Italian bank UniCredit has agreed to cut its stake in Turkey's third-largest bank, Yapı Kredi to 32%.
It has reached a deal with Yapı Kredi's Turkish owner Koç Holding to restructure the bank’s ownership which was previously run by a joint venture.
According to a Koç Holding statement Saturday, Koç will buy UniCredit’s 50% stake in Koç Financial Services (KFS), the joint venture which controls Yapı Kredi, to become the venture’s sole owner. KFS currently owns almost 82% of Yapı Kredi.
At the same time, KFS will sell 31.93% of Yapı Kredi to UniCredit and 9.02% to Koç Holding. After the agreement, Koç Holding will hold 9.02% of the bank directly and 40.0% indirectly through KFS.
Meanwhile, UniCredit continues to directly hold 31.93% of the bank, it will no longer be invested in the joint venture KFS. The remaining 18.08% stake of the bank will continue to be traded in Borsa Istanbul.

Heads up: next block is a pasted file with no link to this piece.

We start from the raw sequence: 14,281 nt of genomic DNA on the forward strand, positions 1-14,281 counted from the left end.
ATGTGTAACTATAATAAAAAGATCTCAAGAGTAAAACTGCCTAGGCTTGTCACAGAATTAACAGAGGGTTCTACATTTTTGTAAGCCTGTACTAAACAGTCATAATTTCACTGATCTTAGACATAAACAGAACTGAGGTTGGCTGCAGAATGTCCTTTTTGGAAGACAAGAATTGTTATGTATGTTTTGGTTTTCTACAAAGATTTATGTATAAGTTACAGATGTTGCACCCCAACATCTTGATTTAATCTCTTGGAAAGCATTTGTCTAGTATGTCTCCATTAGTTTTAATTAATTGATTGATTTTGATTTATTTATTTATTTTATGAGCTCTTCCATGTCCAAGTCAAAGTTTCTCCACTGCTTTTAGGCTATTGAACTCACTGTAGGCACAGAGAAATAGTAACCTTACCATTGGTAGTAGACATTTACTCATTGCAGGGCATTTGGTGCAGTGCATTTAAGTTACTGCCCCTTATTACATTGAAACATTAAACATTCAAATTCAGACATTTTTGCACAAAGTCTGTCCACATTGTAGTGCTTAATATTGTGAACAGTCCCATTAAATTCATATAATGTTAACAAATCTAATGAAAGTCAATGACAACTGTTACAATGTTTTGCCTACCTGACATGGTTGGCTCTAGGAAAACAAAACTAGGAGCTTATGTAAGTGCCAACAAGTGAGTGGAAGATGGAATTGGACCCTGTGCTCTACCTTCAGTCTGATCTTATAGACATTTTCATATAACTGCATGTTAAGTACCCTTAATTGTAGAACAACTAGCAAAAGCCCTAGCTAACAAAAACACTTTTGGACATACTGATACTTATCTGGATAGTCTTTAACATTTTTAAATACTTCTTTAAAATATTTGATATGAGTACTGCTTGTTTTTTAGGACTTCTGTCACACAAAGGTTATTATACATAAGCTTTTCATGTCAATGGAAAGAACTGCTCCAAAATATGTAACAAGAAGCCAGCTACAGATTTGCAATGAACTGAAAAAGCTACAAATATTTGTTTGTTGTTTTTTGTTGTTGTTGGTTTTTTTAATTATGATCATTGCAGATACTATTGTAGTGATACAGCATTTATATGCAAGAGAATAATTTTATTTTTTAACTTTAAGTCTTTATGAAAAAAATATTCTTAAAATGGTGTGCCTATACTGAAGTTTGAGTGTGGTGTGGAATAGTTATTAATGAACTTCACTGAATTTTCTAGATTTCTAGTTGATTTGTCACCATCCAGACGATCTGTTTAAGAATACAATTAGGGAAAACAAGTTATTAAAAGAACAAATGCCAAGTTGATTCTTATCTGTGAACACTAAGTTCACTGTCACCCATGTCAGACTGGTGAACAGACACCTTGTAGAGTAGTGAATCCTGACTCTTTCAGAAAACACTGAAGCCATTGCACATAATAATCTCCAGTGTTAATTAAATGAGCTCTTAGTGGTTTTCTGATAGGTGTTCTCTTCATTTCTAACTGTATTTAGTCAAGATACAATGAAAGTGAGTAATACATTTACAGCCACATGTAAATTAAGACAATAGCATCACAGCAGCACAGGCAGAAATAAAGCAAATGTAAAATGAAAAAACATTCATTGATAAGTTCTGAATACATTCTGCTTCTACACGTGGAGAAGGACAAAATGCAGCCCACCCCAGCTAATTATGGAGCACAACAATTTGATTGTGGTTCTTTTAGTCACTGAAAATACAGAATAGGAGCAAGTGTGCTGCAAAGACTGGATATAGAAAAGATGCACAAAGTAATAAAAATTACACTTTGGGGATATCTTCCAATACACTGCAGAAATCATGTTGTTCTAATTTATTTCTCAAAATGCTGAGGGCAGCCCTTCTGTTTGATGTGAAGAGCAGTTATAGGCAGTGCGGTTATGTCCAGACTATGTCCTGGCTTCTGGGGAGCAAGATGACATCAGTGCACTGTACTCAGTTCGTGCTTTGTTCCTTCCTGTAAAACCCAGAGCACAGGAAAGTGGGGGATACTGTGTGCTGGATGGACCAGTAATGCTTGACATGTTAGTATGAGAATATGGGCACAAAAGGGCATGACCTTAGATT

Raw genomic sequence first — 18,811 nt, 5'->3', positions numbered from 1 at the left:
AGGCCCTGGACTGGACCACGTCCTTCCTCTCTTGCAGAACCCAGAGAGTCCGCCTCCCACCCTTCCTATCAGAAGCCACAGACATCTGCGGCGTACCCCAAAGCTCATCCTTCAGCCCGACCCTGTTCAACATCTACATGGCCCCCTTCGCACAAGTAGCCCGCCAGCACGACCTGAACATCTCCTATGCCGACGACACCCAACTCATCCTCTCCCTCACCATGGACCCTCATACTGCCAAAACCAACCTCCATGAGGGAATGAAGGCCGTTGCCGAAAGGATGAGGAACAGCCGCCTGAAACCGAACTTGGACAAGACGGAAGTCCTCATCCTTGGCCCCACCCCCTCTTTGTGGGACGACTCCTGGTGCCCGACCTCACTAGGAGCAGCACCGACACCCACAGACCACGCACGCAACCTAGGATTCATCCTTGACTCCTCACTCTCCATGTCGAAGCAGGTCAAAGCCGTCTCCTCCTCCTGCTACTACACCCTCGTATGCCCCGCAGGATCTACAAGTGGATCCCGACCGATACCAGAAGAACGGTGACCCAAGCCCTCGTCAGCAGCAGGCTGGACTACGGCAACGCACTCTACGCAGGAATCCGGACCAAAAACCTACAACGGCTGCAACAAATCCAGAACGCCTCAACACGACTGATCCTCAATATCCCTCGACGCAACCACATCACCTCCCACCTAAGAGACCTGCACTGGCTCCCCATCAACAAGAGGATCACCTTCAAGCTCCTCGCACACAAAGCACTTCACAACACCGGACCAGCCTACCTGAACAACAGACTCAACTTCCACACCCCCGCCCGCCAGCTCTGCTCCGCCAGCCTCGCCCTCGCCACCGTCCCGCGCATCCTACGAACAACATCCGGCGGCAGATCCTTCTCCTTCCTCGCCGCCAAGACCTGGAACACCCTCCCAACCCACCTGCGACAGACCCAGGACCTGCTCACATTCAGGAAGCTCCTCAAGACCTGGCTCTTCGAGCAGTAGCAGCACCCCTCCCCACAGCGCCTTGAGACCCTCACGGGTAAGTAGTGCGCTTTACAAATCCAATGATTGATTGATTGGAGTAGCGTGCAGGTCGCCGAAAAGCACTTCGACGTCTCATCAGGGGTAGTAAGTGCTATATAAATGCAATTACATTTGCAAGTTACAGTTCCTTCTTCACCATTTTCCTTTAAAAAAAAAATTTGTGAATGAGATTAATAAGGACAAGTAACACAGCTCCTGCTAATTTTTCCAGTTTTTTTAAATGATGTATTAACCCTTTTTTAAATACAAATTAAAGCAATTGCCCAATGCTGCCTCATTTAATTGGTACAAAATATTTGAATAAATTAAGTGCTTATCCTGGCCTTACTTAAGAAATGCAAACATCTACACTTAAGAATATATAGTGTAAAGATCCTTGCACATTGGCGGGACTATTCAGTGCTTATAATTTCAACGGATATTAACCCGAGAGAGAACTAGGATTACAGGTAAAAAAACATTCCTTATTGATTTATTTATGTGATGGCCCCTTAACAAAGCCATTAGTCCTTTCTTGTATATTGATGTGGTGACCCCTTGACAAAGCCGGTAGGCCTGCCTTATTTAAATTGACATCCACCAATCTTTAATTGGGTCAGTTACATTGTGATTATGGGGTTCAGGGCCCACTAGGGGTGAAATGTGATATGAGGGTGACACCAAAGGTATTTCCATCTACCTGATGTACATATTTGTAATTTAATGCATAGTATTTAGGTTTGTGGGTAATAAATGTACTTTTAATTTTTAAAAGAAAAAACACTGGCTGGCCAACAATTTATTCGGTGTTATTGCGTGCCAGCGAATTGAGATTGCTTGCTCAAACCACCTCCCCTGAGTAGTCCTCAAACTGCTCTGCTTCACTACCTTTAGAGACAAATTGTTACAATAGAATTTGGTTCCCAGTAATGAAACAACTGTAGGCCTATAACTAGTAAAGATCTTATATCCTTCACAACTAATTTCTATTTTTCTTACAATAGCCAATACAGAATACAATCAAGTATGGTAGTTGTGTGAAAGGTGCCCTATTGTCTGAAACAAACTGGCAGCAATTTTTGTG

The Milan-based bank has been invested in Yapı Kredi since 2002 when it entered the joint venture with Koç Holding in what became the first foreign partnership in Turkey's financial services industry.
Asked about a possible exit from Turkey at a quarterly earnings presentation on Nov. 7, UniCredit boss Mustier said the bank would constantly review its capital allocation across "clients, sectors and countries.”
The deal with Koç Holding comes weeks after UniCredit's placement of its long-held stake in investment bank Mediobanca, which raised 785 million euros ($864.92 million).
Mustier put UniCredit's Polish unit Pekao on the block soon after his appointment and went on selling online broker FinecoBank and asset manager Pioneer.